• | 11:00 am

Integrating sustainability into cultural development could slash carbon footprint by 1.3 million tons in GCC

GCC's green cultural assets could draw an extra 8 million tourists to the region by 2030

Integrating sustainability into cultural development could slash carbon footprint by 1.3 million tons in GCC
[Source photo: Anvita Gupta/Fast Company Middle East]

The growing cultural scene, concerts, movies, theaters, and museums in the GCC countries offer an opportunity to bring together culture and sustainability. These assets play an important role in preserving the region’s heritage and identity and in attracting millions of tourists each year. 

The scale of change could attract foreign direct investment (FDI) into the region as an arts and culture destination for citizens, residents, and visitors. 

According to a new report, GCC cultural leaders can set a global example by integrating leading practices and the most exacting sustainability standards into their cultural infrastructure and events.

Investing in sustainable cultural assets is a win-win for the GCC, according to a new report by Strategy& Middle East, a part of the PwC network, where the region could cut carbon emissions by 1.3 million tons, the equivalent of removing 320,000 cars from the roads annually.

This can be done through implementing green methods and technologies in the development of new cultural assets.

The report, titled A Sustainable and Inclusive Cultural Renaissance for the Middle East, noted that Saudi Arabia, which plans to invest $100 billion in cultural projects, could lead this transformative effort.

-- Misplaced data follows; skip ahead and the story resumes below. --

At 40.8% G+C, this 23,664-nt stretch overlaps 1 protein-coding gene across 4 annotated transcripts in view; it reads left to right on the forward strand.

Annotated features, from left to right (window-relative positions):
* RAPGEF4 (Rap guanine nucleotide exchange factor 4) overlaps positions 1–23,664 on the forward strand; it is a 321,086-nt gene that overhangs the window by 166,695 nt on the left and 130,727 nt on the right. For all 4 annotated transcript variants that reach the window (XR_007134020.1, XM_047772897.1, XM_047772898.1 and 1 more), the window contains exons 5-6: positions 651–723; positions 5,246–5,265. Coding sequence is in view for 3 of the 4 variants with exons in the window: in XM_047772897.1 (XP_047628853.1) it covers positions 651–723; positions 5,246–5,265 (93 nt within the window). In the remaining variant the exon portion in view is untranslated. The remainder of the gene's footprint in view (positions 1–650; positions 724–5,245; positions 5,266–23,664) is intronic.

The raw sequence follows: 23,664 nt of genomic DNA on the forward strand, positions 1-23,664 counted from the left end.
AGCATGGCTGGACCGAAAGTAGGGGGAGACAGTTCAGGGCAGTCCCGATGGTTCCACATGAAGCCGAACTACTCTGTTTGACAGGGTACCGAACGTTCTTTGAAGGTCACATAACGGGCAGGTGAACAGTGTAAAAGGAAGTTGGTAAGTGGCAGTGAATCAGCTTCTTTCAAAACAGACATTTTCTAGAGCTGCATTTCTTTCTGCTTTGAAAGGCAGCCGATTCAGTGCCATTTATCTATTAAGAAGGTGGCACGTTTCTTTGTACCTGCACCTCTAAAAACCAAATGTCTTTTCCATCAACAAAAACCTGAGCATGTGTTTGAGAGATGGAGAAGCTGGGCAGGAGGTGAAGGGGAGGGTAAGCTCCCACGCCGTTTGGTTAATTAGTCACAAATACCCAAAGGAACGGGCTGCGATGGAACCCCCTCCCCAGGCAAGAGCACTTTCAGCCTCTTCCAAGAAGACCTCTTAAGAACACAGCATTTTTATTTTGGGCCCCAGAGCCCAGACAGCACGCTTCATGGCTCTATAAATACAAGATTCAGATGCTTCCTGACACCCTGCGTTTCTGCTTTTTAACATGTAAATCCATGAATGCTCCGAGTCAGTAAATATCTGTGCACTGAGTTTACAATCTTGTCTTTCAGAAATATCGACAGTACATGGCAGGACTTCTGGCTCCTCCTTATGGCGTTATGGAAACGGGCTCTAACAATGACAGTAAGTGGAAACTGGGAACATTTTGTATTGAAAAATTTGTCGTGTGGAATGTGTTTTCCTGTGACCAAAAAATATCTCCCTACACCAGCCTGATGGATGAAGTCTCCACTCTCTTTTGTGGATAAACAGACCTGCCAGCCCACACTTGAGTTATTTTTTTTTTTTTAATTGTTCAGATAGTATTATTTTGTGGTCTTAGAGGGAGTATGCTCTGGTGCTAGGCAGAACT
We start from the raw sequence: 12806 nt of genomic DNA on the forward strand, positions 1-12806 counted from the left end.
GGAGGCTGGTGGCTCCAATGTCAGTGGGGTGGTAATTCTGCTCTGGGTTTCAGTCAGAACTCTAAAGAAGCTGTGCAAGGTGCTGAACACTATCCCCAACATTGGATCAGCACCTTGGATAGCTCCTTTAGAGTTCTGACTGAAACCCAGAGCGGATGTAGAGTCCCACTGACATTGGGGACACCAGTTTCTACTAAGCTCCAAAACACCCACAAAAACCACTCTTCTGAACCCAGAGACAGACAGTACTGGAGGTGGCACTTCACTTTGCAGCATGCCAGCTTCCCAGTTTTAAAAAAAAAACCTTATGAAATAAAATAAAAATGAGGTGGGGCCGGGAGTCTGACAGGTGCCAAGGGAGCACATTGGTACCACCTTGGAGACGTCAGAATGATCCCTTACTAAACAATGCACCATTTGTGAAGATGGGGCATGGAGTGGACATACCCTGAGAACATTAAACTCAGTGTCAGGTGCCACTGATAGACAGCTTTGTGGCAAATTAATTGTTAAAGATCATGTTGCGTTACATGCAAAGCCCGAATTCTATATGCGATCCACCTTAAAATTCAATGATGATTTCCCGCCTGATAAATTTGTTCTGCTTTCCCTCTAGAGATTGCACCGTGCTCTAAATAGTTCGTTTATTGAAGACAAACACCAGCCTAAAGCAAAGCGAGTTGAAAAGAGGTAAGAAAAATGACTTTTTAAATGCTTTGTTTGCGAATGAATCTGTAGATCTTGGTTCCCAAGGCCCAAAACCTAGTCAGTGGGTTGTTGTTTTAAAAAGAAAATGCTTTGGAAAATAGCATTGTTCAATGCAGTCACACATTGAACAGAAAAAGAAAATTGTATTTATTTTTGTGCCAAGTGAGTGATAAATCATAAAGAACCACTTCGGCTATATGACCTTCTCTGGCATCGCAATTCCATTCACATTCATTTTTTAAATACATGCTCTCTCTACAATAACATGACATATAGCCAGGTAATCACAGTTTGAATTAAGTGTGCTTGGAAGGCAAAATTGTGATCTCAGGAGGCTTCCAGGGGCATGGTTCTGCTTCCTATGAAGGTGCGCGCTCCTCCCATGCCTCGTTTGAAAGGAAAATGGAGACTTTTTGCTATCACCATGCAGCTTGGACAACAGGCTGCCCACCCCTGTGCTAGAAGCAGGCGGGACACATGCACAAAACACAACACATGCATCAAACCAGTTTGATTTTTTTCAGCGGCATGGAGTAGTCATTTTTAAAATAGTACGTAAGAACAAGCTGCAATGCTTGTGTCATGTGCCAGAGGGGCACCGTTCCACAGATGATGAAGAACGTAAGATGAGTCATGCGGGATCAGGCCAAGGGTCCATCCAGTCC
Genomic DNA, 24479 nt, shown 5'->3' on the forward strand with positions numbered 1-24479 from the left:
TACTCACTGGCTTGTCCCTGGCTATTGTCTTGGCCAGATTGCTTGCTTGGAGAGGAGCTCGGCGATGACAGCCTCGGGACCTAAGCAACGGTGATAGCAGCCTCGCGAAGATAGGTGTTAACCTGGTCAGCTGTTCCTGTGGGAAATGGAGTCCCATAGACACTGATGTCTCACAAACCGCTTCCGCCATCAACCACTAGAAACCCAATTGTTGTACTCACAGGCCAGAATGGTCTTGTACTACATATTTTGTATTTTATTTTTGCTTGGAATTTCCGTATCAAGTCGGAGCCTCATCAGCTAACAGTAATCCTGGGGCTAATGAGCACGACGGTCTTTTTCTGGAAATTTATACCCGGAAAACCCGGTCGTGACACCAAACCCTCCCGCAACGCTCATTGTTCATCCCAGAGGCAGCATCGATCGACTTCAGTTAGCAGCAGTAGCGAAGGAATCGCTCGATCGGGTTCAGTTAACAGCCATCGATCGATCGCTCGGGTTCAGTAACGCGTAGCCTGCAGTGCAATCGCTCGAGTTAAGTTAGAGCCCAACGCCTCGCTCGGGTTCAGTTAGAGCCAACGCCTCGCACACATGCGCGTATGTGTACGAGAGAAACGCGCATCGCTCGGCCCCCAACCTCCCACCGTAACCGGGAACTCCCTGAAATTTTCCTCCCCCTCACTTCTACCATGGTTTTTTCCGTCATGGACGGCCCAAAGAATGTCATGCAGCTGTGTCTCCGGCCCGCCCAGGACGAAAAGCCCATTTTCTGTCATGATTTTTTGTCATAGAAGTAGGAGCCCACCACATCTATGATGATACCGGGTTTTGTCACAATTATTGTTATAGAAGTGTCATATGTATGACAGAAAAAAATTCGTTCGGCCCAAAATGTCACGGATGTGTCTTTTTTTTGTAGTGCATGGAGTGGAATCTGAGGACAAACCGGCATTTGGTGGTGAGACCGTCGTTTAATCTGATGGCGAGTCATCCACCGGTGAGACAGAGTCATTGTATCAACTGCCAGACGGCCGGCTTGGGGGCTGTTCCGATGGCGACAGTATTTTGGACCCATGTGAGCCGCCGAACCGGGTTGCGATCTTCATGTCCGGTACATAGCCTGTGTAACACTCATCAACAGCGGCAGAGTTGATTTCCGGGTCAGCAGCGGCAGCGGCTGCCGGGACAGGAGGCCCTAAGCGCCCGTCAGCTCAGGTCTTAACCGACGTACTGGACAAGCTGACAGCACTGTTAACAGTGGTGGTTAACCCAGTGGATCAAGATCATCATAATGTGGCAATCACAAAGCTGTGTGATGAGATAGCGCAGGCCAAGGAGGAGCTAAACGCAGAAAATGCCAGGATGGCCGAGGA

“Within the context of the region’s ambitious net-zero agendas, GCC cultural leaders have a unique opportunity to put the region in the global vanguard by bringing together culture and sustainability,” said Yahya Anouti, a partner at Strategy& Middle East.

Investing in these sustainable construction methods could also yield substantial savings by 2030. GCC countries could save nearly $14 billion in capital and operating expenses over the lifecycle of their cultural infrastructure.

“A collaborative approach that involves communities in the development of cultural assets could lead to outcomes such as social inclusion, physical regeneration, sustainable development, and job creation,” said Nay Abi Ramia, principal at Strategy& Middle East.  

In addition to saving money, sustainable cultural assets could help GCC countries reduce their greenhouse gas emissions by over 600,000 metric tons annually. This could be achieved by hosting cultural events and film productions more sustainably.

But the benefits of sustainable cultural development don’t end there. 

The report also found that sustainable cultural assets could attract an extra 8 million tourists to the region by 2030.

The report suggests different ways of integrating sustainability into cultural development, which include incorporating sustainability into design, facilitating investments in cultural ESG projects, using the arts to promote sustainability, preserving cultural heritage, and providing financial support to artists.

More Top Stories: